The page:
The Changing World of Work

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So what will the future of work look like?  Recruitment Futurist, Kevin Wheeler from the Future of Talent Institute, delivered a keynote speech at the Australasian Talent Conference 2012 to address that question.

The key theme from the presentation was that the rules of business have changed, the economy has changed, but most organisations have not.  The new realities of what workers expect from their work life has shifted from traditional Baby Boomer values such as waiting for opportunities within an organisation, and the fundamental respect afforded to ‘company men’, to a dynamic and integrated balance with other life ambitions.

Five key changes in how people are viewing work are:

  • Meaning: People want their work to make a difference
  • Methodical: Grabbing opportunities when they can and moving when they need to.
  • Experience: Being in a good environment and working with good people
  • Dreams: People have money, but they want to live their dreams
  • Control: Giving people choice so that they are in control

Basically, life is short and people want to work somewhere awesome.

Kevin places the reason behind these changes to the shift in the population structure – less people are getting married, and Australia in particular is not replacing its population. People are having fewer children, are not investing in owning their own properties, and have more free time.  They want their work to integrate into this lifestyle, and employers will need to react to the changing demographics of the societies they operate in.

Young people are placing an increasing amount of value of sustainability – they are entrepreneurs and they have big dreams to grow up doing something meaningful. Kevin reports interviews with Gen Y’s where none of them wanted to work for a corporate, and sought to work only 40 hour weeks. Can employers afford to keep accusing the young generation of laziness, or is it time to accommodate the increasingly restless and unsatisfied future workforce?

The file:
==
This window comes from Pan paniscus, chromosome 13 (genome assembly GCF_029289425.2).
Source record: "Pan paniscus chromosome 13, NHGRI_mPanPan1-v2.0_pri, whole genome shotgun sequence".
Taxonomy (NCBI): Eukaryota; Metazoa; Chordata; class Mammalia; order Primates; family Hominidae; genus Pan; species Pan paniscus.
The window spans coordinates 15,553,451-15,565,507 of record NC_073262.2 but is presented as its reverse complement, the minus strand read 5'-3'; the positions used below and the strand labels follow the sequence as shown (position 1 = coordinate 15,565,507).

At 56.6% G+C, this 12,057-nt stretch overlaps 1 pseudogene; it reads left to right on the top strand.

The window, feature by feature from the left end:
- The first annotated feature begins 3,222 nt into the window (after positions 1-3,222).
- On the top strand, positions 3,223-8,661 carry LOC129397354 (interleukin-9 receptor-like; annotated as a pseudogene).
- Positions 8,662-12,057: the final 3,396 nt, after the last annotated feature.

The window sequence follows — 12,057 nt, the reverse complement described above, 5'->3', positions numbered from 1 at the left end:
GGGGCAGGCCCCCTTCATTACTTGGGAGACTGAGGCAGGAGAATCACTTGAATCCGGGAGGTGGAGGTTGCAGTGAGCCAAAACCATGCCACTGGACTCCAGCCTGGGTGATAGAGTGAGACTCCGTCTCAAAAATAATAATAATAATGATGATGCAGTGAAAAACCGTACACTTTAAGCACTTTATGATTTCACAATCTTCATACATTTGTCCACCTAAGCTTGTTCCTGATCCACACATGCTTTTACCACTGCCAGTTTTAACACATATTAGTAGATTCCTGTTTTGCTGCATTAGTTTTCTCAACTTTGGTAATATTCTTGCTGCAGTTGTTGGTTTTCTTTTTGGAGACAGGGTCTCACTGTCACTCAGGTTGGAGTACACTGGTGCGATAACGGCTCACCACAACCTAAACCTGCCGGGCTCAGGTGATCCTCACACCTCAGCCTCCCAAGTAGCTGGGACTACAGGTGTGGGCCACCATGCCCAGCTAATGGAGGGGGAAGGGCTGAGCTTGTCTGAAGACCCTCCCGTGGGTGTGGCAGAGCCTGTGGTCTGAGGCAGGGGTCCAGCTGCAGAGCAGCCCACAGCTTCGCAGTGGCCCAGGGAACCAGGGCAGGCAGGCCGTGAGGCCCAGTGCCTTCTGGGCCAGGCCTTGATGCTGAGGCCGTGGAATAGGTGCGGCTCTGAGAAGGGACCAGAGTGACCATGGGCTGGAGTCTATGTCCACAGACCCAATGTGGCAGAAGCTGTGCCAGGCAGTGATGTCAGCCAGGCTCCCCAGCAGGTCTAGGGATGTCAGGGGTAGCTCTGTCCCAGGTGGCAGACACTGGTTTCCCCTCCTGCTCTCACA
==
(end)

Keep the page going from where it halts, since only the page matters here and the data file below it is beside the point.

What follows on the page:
Employers will need to learn to understand youth: they will need to get a grip on how they want to be engaged with and what they want from their careers. Young people live in a transparent world – they feel comfortable with having an online presence and expect to engage businesses and employers via social media channels. Employers can afford to be bold when communicating with their future workforce outside of traditional channels like company websites and job boards. Engage their brains to turn them on to new employment opportunities, and engage them where they are. Don’t always expect them to come to you!

What can we expect in 2013?

Mobile – Smart devices are increasingly affordable and have very high adoption rates. Users expect content designed for smaller screens and optimised for mobile usage.
Graphics – A decrease in written job descriptions and job ads. Employers will need to use media that people are comfortable with and engage them visually (take a look at these 117 creative job ads )
Video – Everything should be in video and accessible via mobile devices.

In 2013 and 2014, focus on:
Relationships and customer experiences – people want you to make them happy
Being authentic – personalise and build relationships

Kevin capped off his address by summarising that for Gen Y & Z, it’s all about:

  • Imagery and graphics
  • Social networks
  • Relationships

Savvy employers will be open to the changing world of work, and they will mitigate these changes by being flexible enough to adapt their future recruitment strategies to engage with this new breed of Career Seekers.

To find out more about the Changing World of Work, contact Kathy McCombe on



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